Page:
"They’re studying this issue of workplace misconduct and the use of (non-disclosure agreements) because the National Football League is such a high-profile organization and its actions can have a channeling effect on the rest of American society," Wallach said. "So to that extent, this is a legitimate task of the Congress."

Brett Carlsen / Getty Images

But Snyder has a potential counterargument he can take to federal court, which is what's likely to happen soon as he's served a subpoena. And because the subpoena hasn't yet been issued, it's impossible to know exactly what Congress is trying to find.

"But it could also go beyond its scope," Wallach added. "There's a fine line between lawmaking and singling somebody out for punishment."

Wallach further pointed out that the courts are usually reluctant to intrude into the activities of the legislative and executive branches.

"To expect a federal court to shut this down may be unrealistic for Dan Snyder, but he does have the argument that the documents being requested from him may be protected by attorney-client privilege,” Wallach said. “There is a debate as to whether it even applies in a congressional committee investigation.

"Those are going to be the two cornerstone issues that Dan Snyder will weaponize to avoid the subpoena."

Snyder may also try to run out the clock here, too. There's a midterm election scheduled for November, and if the Republicans regain control of the House, it's almost certain the committee will drop its investigation into the Commanders once it assumes power in January.

"I think to the committee's detriment they waited too long," Wallach said. "Against the backdrop of the 2022 midterm elections, that seems to be an inefficient way to proceed if you're trying to accomplish anything here other than generating headlines. The time for action was months ago. Now we're heading into summertime, and it's unrealistic to expect finality on a hypothetical legal case prior to the end of the calendar year. It's really pushing up at the edges."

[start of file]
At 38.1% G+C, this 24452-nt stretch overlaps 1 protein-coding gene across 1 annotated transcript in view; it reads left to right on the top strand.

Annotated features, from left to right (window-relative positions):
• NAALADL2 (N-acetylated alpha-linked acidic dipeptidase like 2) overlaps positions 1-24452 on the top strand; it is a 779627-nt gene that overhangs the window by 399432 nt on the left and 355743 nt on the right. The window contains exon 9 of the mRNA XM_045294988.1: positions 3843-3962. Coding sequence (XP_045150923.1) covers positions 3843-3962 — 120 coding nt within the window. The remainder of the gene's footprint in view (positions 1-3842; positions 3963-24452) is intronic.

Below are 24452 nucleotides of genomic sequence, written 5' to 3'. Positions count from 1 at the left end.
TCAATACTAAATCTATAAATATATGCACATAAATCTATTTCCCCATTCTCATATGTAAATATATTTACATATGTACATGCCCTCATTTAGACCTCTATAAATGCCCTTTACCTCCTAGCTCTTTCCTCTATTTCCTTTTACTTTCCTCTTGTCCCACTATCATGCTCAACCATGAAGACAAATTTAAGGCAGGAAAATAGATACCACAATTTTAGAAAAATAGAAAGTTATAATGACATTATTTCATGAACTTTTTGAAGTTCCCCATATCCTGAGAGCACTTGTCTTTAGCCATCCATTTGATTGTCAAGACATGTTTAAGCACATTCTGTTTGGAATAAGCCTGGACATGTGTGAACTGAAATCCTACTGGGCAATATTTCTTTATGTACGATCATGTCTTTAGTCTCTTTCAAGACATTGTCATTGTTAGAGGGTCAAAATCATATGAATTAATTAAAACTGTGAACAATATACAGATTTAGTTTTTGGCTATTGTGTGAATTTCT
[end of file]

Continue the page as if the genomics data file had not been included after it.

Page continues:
The NFL is notorious for making disciplinary decisions based on public relations prerogatives. Yet even though its personal conduct policy explicitly says ownership has "traditionally been held to a higher standard and will be subject to more significant discipline," that has never been true, even as the policy has consistently targeted players.

Rams owner Stan Kroenke had to pay $790 million to settle a lawsuit stemming from how the team misled the city of St. Louis and violated the league's relocation policy during its move to Los Angeles. Dolphins owner Stephen Ross currently is the subject of a discrimination lawsuit in which former head coach Brian Flores alleges Ross was willing to pay him extra to lose games. Jets owner Woody Johnson was accused of making racist and sexist comments while serving as the U.S. ambassador to the U.K. from 2017-21.

Etc., etc. And yet nothing happens to any of these owners.

Roger Goodell, left, with Rams owner Stan Kroenke. Pasadena Star-News / MediaNews Group / Getty Images

"There's no accountability because the NFL answers to nobody," Wallach said. "Despite the parade of horribles, the popularity of the league has never been higher. Seemingly, they could survive anything yet become increasingly popular, the ratings keep rising, despite the fact that we're increasingly learning how awful some of the owners are.

"You've almost taken the worst billionaires in the country and put them in the NFL."

As Wallach noted, if the league were serious about the latest allegations against Snyder, it would have had Wilkinson - whose prior investigation presumably armed her with all sorts of institutional knowledge - run the inquiry instead of White. The fear of setting a precedent explains why the other owners are reluctant to kick Snyder out of their little club. After him, who might be next?

That said, the never-ending litany of sleaze surrounding Snyder could ultimately sink him, just as unrelenting pressure toward the team's former nickname eventually forced a change.

"I can't imagine that the pressure on Dan Snyder will ever abate; his reputation is un-rehabilitatable," Wallach said.

"No one else in my lifetime in professional sports has been ensnared in as much drama, allegations, and lawsuits as Dan Snyder. I think it's just a matter of timing, not a matter of whether it happens."

Dom Cosentino is a senior features writer at theScore.

Can Congress actually do anything to Dan Snyder?